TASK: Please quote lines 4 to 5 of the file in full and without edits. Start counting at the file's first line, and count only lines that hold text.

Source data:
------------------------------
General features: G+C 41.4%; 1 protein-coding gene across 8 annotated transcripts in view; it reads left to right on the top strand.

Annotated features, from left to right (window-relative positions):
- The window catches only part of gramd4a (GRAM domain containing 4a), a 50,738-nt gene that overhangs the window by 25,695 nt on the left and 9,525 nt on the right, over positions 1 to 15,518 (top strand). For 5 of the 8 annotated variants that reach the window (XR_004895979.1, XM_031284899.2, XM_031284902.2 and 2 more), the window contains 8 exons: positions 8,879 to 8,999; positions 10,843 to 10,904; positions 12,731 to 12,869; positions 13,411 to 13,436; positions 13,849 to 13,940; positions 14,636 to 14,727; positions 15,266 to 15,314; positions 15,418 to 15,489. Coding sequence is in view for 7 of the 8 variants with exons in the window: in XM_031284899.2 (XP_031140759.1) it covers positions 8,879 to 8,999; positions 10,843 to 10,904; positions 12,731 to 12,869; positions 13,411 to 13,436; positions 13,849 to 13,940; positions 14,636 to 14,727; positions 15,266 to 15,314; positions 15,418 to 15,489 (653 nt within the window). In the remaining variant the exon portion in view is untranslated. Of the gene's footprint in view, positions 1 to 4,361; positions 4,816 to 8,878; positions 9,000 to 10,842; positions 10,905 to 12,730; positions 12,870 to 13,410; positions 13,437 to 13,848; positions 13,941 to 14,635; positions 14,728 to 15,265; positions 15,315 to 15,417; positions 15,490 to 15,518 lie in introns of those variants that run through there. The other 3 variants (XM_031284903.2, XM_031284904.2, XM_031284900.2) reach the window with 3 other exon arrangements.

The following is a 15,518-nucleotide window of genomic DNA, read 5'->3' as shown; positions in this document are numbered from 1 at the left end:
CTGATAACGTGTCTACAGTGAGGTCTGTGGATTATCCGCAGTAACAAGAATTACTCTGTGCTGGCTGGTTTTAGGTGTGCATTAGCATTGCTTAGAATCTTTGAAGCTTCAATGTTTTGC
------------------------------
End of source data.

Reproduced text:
The following is a 15,518-nucleotide window of genomic DNA, read 5'->3' as shown; positions in this document are numbered from 1 at the left end:
CTGATAACGTGTCTACAGTGAGGTCTGTGGATTATCCGCAGTAACAAGAATTACTCTGTGCTGGCTGGTTTTAGGTGTGCATTAGCATTGCTTAGAATCTTTGAAGCTTCAATGTTTTGC